(Updated 01/21/15) Eastern Samar Bishop Crispin Varquez last January 20 handed out a letter to Pope Francis, thru the Apostolic Nunciate in Manila, to solicit the pontiff’s help in advocating for a just and environment-friendly development in Manicani and Homonhon, two islands off the coast of Guiuan, Eastern Samar.
The letter, initiated by PMPI and signed by more than 20 member organizations, requested “with great respect” that the pope “urge the government to investigate the situation of the communities in Manicani and Homonhon via an independent multi-stakeholders body and to make necessary measures to stop or mitigate the impact of mining and natural disasters in these communities.”
“We seize this moment to inform the Holy Father of the plight of his flock in Homonhon and Manicani, two islands that graced the headlines more than a year ago for being the welcoming committee to the world’s strongest typhoon to ever make landfall. Unknown to the public is the fact that even before Yolanda, the greed of corporate mining has already destroyed a large part of these beautiful islands. As an advocate of the integrity of creation and of social justice, we know that Pope Francis will be an ally of the residents of these small islands in their fight against mining,” said Fr. Oliver Castor, project officer for anti-mining campaign.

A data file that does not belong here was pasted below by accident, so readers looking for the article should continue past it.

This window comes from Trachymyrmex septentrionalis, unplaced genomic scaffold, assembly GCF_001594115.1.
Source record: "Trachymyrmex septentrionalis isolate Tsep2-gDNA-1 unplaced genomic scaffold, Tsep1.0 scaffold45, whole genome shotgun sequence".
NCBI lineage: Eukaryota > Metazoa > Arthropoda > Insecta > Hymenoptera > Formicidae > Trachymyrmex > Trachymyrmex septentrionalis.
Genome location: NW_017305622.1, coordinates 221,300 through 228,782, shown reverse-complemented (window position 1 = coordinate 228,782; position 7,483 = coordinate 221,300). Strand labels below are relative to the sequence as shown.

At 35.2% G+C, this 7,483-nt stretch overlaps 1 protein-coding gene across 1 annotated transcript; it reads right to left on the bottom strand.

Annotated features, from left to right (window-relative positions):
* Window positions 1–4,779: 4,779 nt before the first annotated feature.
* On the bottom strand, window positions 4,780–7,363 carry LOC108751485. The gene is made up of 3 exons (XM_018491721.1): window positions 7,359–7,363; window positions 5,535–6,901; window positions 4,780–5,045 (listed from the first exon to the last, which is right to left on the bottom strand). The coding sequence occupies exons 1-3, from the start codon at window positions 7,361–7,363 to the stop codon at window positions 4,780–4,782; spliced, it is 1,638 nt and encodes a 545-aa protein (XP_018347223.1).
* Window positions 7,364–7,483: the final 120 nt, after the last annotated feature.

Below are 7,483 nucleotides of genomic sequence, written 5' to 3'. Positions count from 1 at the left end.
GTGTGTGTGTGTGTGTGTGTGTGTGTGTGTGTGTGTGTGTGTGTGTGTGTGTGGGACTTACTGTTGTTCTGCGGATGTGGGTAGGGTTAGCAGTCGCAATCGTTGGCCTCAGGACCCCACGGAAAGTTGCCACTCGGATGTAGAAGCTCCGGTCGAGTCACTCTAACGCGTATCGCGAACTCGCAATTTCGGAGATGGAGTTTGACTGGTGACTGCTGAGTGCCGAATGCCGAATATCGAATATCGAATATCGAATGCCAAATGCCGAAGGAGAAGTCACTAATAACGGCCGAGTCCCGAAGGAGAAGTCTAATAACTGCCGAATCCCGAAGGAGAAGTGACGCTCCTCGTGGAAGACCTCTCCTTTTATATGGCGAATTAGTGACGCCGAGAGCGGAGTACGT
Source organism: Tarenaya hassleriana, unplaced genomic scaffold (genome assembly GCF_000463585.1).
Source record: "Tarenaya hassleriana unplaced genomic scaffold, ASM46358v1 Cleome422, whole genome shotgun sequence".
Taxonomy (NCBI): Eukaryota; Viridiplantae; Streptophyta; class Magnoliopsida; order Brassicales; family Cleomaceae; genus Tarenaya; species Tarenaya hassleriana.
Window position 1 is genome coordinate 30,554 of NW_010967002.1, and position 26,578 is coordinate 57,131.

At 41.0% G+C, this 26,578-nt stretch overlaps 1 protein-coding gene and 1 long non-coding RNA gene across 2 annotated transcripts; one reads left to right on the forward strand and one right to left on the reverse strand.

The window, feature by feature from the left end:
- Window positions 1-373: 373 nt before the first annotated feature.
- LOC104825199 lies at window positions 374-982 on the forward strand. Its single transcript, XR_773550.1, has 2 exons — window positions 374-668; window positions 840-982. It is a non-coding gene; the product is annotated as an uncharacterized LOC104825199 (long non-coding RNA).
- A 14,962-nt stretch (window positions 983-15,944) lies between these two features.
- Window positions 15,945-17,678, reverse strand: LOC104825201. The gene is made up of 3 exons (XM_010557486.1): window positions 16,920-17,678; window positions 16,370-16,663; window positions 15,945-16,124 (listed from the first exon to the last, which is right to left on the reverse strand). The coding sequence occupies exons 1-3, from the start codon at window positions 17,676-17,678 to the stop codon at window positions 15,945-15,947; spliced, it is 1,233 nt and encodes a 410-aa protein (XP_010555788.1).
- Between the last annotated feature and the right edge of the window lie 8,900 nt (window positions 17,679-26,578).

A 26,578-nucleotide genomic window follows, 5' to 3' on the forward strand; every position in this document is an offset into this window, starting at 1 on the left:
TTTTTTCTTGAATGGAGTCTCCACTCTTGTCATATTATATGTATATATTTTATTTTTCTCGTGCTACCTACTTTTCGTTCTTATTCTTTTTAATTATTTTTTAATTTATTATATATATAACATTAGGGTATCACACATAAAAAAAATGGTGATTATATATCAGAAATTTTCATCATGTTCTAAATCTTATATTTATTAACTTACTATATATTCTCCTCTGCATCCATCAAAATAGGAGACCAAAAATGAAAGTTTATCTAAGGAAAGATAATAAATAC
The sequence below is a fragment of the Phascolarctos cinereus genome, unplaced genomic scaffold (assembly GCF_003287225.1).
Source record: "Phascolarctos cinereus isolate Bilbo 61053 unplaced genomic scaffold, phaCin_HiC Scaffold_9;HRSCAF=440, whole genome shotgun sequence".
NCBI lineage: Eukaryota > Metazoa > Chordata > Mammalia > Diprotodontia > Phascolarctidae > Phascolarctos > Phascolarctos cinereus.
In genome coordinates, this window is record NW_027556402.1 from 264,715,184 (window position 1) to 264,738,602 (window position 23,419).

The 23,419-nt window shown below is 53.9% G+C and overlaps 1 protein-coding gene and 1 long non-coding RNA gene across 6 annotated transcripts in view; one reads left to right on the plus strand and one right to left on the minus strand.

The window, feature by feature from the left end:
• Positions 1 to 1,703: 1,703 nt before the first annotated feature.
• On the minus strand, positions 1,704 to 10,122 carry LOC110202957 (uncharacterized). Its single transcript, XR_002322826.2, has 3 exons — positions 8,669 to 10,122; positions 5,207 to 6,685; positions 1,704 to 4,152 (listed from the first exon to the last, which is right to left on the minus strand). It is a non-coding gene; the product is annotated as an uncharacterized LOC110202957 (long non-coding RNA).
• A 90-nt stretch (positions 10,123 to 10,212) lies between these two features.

Castor explained that aside from being small island ecosystems, the two islands must be exempt from mining for various reasons.
“The top reason for Manicani is that it is within a territory that was declared as a protected landscape and seascape during the Ramos administration. While Homonhon is a historical site as it is where Ferdinand Magellan first landed in our archipelago that was eventually called as the Philippines. In fact, the National Historical Commission issued a decision to reinstall a historical marker, as the original monument was destroyed by mining according to elder Homonhonanons, in the part of the island that is believed to be the docking area of Magellan’s delegation,” Castor added.
The letter also asked Pope Francis to “call on the European population, government and private institutions, including churches, to review and study their investments portfolios and divest on ventures found to be detrimental to the environment particularly the extractive industries – mineral and fossil fuel.”
Below is the full text of the letter submitted to the Papal Nuncio: